A cultural concept such as the human right to self defense seems easy enough. But sadly, it’s something that is still tricky in the current clown world.
Luckily, I don’t think it has to be. But we do need to get the definitions right before we chat more about it.
We should theoretically have a difference between what is a “human right” and what is a “universal human right”.
International law is tricky. I’m not trying to say that the international law definition of human right is incorrect. I just believe it’s flawed and biased.
A human right is defined as:
a right that is believed to belong justifiably to every person.
Keyword: believed. As long as the majority believe in it, it is technically a human right.
Theoretically, we could all (majority) believe that everyone deserves a tennis racket in the interest of fitness (justifiable) and then viola—We all have a human right to tennis rackets.
So what would a universal human right then be?
Well, it would be a human right that is automatically granted to every single person regardless of the majority’s opinion, regardless of justification, and regardless of belief.
Take, for example, freedom of thought. It is impossible to restrict thought like how a government could restrict speech.
Freedom of thought will always be an inalienable universal human right.
I believe self defense is, too.
The Universal Human Right of Self Defense
The United Nations set the “Universal Declaration of Human Rights”. This is a document which defines human rights in their belief. It’s a flawed document, as are most things from the UN.
My idea of a universal human right is something that cannot be taken away by force. It’s an impenetrable idea and ability. So by the UN’s standards, it’s not a human right.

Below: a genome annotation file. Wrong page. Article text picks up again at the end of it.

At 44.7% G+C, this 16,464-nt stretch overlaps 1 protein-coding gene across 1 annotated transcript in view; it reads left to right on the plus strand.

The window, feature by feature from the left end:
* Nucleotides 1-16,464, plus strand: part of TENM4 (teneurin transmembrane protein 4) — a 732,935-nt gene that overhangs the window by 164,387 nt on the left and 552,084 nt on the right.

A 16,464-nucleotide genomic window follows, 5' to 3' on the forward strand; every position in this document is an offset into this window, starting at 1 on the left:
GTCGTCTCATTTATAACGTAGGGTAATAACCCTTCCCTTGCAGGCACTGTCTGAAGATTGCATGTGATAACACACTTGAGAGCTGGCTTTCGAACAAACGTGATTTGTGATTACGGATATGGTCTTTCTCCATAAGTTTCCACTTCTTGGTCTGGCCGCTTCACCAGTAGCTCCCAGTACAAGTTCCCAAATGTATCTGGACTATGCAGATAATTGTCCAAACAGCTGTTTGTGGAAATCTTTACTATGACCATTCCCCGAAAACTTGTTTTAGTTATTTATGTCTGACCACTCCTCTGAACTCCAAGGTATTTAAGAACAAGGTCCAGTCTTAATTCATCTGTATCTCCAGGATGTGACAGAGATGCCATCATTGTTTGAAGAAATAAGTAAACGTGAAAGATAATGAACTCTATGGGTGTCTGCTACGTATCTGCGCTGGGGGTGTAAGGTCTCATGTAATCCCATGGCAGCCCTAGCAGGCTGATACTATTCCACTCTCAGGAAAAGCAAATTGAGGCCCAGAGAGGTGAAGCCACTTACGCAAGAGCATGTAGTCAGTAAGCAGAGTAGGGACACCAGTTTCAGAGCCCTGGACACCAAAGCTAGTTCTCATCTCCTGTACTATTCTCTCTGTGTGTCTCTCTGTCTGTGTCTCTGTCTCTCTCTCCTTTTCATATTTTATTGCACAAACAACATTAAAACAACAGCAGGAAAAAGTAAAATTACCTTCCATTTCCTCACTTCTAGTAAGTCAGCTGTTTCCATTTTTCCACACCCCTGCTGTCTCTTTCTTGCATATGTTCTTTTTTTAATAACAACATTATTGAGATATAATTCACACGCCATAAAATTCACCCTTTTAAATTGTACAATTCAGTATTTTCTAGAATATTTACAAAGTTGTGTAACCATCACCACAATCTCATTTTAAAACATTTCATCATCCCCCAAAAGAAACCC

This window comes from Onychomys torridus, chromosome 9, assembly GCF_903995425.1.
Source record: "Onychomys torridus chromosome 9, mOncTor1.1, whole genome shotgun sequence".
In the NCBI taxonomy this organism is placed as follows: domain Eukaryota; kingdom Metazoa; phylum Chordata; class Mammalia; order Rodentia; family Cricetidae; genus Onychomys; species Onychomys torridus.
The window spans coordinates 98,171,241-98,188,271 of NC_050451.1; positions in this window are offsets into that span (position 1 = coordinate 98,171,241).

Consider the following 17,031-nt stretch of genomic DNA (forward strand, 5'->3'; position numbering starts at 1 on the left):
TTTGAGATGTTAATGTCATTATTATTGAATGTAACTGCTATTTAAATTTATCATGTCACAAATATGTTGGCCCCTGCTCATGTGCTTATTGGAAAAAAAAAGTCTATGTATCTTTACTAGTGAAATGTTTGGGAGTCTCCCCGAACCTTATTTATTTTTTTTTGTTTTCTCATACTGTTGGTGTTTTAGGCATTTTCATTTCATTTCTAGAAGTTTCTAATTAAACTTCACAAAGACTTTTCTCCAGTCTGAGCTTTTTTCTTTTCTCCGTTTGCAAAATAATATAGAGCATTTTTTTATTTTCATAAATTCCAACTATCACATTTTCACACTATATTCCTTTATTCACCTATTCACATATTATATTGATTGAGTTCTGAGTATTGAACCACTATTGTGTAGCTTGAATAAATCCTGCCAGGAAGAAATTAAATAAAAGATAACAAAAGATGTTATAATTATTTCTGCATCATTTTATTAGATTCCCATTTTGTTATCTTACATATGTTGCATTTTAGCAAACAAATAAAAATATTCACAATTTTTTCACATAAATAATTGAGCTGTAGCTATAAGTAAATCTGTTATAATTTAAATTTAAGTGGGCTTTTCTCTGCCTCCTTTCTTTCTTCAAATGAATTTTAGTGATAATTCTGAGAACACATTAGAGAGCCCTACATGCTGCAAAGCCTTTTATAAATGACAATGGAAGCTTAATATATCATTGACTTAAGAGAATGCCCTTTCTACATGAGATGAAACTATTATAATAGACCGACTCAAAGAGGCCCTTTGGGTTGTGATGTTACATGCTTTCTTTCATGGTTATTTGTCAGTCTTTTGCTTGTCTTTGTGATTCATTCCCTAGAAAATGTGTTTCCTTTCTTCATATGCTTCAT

For example, they say:
All human beings are born free and equal in dignity and rights.United Nations, Article 1
Which is clearly a “human right”. Not a universal one. There are still huge amounts of people born into slavery. It clearly cannot be a universal human right if it is false.
Additionally, the UN says:
No one shall be arbitrarily deprived of his property.United Nations, Article 17(2)
Tell that to the communist Khmer. Sadly, that depends largely on the majority opinion. Not a universal right.
If we follow my definitions, we can’t necessarily say that there is a human right to self defense. Majority opinion can change this as we see in places like China. Or the majority could neuter and confiscate your ability to defend yourself in other ways. But we can still say there is a universal human right to self defense. Even if the technical “right” is confined.
Regardless of a majority opinion, of government action, or anyone’s thoughts, we can always fight back. We can always defend ourselves. With or without a gun. We can throw rocks at tanks. It’s not effective, but it would technically still be self defense.